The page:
Audrey S. Penn

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Audrey S. Penn
Photo of Audrey S. Penn
Born 1934
New York City
Alma mater
Known for
Scientific career
Fields Neurology
Institutions

Audrey Shields Penn (born in 1934) is an American neurologist and emeritus professor. Her major area of research was in the biochemistry of muscle weakness in myasthenia gravis. Penn was elected President of the American Neurological Association in 1994. She was deputy director of the National Institute of Neurological Disorders and Stroke (NINDS), and is the first African-American woman to serve as an (acting) director of an Institute of the National Institutes of Health (NIH).

Early life and education[edit]

Audrey Penn was born in New York City, New York in 1934.[1] She gained a scholarship to Swarthmore College in Pennsylvania, graduating in 1956 with a major in chemistry.[1][2][3] The graduation yearbook notes she played violin, hockey, basketball, and softball.[2] Penn decided to study medicine, because she wanted to have more contact with people in her work.[1]

Penn gained her medical degree from Columbia University in New York in 1960, interning at the Bronx Municipal Hospital Center, and undertaking speciality training in neurology at Columbia University.[1][4] She chose neurology, she said, "because there was so much wonderful information to learn about the brain and everything connected to it."[5]

Career[edit]

First at the University of Pennsylvania, Penn pursued postdoctoral study and research into the biochemistry of muscles in muscle diseases, especially the autoimmune disease, myasthenia gravis, and drugs for autoimmune diseases.[4][5] In 1970, she became the first African-American member of the Swarthmore College board.[6] In 1972, she was promoted to associate professor of neurology at the University of Pennsylvania.[7]

In 1982, Penn was appointed professor of neurology, in the College of Physicians and Surgeons at Columbia University.[1] She practiced as a neurologist at Columbia-Presbyterian Medical Center, and gained a training fellowship from the National Institute of Neurological Disorders and Stroke (NINDS) at the NIH.[1]

In 1989, Penn was elected second vice president of the American Neurological Association, then first vice president in 1990, and president for 1994.[8]

Penn was a member of the council of the NINDS.[1] In 1995, she was recruited to the position of deputy director of the Institute, which oversees a program of in-house research and training, as well as grants for external research.[1][4] She described her role: "My job goes all the way from making policy regarding finding the causes of neurological disorders, to training new neurologists and scientists, to dealing with patients and the general public,” she says. “We try to look down the road and make predictions about what will work in solving the problems of people with neurological disorders."[5]

Ruth Kirschstein (left), Audrey Penn (center), and Yvonne Maddox, at NINDS symposium to honor Dr Penn, 2007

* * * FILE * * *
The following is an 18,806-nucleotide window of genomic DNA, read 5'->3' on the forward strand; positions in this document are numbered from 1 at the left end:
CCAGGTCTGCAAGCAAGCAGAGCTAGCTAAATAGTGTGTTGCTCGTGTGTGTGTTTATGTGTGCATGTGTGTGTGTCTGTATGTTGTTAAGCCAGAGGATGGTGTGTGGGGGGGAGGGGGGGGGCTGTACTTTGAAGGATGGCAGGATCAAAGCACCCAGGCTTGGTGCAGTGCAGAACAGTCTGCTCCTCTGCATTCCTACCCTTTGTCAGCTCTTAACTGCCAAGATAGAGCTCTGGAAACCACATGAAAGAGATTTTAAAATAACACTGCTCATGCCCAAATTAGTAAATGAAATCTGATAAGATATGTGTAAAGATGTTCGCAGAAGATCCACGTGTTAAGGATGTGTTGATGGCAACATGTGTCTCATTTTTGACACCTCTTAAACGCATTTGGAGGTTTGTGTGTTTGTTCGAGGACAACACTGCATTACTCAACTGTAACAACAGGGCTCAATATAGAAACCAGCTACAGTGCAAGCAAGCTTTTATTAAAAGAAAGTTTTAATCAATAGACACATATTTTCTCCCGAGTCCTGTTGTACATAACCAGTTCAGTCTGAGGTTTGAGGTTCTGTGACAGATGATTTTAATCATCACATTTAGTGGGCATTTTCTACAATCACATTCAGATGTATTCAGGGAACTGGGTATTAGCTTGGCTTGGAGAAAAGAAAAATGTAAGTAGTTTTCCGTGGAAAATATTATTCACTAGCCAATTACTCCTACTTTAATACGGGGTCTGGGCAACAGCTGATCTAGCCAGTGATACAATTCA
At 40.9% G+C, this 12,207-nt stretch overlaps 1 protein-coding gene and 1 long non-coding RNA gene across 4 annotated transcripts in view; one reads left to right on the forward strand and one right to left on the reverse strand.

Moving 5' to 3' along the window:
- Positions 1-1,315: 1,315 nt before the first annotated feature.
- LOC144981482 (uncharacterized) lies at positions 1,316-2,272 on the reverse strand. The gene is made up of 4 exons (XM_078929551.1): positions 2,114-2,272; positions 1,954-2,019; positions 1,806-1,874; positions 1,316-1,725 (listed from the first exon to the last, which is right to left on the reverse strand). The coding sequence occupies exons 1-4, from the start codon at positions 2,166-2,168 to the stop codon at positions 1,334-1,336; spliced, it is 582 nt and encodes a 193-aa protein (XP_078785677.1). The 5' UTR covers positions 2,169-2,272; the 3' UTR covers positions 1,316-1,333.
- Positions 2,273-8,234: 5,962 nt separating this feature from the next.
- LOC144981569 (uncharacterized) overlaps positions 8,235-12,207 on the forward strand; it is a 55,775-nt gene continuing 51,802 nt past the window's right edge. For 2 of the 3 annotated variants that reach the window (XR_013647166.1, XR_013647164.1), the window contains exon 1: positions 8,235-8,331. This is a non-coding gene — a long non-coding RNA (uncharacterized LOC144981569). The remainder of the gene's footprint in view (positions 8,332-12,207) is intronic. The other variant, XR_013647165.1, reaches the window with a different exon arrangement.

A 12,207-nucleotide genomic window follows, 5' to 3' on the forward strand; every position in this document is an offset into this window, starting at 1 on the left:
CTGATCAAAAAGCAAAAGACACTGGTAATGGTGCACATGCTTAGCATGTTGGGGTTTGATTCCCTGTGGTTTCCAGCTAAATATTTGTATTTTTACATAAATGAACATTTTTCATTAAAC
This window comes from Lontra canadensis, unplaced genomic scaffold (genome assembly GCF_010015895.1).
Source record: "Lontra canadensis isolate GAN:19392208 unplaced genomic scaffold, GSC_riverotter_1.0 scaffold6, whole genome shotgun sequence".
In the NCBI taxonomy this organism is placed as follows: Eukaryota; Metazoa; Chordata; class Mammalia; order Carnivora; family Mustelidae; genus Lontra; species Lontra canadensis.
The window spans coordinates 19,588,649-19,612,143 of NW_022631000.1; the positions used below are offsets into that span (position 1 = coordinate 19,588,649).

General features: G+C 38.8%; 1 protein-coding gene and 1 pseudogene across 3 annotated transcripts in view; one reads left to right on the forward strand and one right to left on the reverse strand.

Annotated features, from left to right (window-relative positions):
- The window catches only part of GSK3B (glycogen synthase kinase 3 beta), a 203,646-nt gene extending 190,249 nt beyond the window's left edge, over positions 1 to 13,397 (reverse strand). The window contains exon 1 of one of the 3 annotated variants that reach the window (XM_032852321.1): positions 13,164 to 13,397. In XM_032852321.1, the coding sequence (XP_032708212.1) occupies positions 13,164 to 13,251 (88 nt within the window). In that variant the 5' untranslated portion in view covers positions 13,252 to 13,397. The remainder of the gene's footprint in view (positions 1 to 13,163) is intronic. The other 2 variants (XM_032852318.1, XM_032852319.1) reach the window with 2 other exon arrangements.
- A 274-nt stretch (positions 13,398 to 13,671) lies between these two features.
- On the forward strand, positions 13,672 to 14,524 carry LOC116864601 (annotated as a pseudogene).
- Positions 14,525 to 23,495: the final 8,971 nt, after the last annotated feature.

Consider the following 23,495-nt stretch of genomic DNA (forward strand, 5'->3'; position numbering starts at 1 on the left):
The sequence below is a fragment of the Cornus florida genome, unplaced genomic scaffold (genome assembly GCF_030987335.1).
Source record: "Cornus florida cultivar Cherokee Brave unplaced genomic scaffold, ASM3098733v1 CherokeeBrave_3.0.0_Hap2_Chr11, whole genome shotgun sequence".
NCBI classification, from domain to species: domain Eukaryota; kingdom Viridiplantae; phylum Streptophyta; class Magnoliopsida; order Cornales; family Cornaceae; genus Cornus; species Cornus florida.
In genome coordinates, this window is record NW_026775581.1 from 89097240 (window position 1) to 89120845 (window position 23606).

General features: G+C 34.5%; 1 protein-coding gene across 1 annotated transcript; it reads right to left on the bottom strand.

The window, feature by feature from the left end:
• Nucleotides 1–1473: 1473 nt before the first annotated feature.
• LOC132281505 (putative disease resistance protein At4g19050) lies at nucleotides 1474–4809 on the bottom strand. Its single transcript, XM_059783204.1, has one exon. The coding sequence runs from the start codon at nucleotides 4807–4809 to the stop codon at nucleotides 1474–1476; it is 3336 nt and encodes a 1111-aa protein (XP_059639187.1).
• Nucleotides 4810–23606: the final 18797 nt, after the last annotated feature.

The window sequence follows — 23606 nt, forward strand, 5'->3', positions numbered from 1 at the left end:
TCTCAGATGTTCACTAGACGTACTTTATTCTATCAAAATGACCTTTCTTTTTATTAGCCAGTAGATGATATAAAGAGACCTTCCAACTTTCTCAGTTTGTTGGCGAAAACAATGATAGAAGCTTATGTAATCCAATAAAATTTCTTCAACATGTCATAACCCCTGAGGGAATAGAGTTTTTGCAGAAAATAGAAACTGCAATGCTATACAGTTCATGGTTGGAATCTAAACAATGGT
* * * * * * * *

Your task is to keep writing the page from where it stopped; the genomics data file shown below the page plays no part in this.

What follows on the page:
Penn also became the first African-American woman to serve as a director of an institute of the NIH, acting in that capacity for NINDS from January to July in 1998, and then from February 2001 to August 2003.[9]

After 10 years, in 2007, Penn retired from her position as deputy director, and moved to the Institute's Office of Minority Health and Research, with the role of senior advisor to the Institute's director.[10] A symposium on myasthenia gravis was held in her honor at NINDS.[10]

In several of the positions she held, Penn was the first African-American and/or the first woman.[4] She was a member of several professional organizations, and served as chair of the review panel for medical student fellowships at the Howard Hughes Medical Institute (HHMI).[4]

Photos[edit]

  • Yearbook photo, 1956 (Swarthmore, page 83).[2]
  • Yearbook photos, 1960 (Columbia, medical school, pages 23 and 81).[11]
  • Laboratory photo.[12]

References[edit]

  1. ^ a b c d e f g h "Biography - Audrey Penn, MD (Maryland)". www.nlm.nih.gov. U.S. National Library of Medicine. Retrieved 12 November 2017. 
  2. ^ a b c Halcyon 1956. Swarthmore, PA: Swarthmore College. 1956. p. 83. Retrieved 12 November 2017. 
  3. ^ "Joseph L. Shane wins scholarship to Swarthmore". Delaware County Daily Times. June 7, 1952. p. 4. Retrieved 12 November 2017. 
  4. ^ a b c d e Rowland, Lewis (2003). NINDS at 50: Celebrating 50 Years of Brain Research. New York: Demos Medical Publishing. ISBN 9781934559345. Retrieved 12 November 2017. 
  5. ^ a b c "Audrey Penn: Just Do It". The MY HERO Project. March 27, 2012. Retrieved 12 November 2017. 
  6. ^ "Three new members will join the Swarthmore College board". Delaware County Daily Times. March 7, 1970. Retrieved 12 November 2017. 
  7. ^ "Promotions" (PDF). University of Pennsylvania Almanac. 19 (12): 5. November 14, 1972. Retrieved 12 November 2017. 
  8. ^ "Past Presidents and Vice Presidents" (PDF). American Neurological Association. Retrieved 12 November 2017. 
  9. ^ "National Institute of Neurological Disorders and Stroke (NINDS)". NIH Almanac. National Institutes of Health (NIH). 9 July 2015. Retrieved 12 November 2017. 
  10. ^ a b Garnett, Shannon E. (February 9, 2007). "NINDS Honors Penn with Symposium". NIH Record. LIX (3). Retrieved 12 November 2017. 
  11. ^ Talbott, John A. (1961). P & S: the yearbook of the College of Physicians and Surgeons, Columbia University in the city of New York. New York, NY: Columbia University. Retrieved 12 November 2017. 
  12. ^ "NINDS sponsors summer lectures" (PDF). NIH Record. XLIII (13): 10. June 25, 1991. Retrieved 12 November 2017.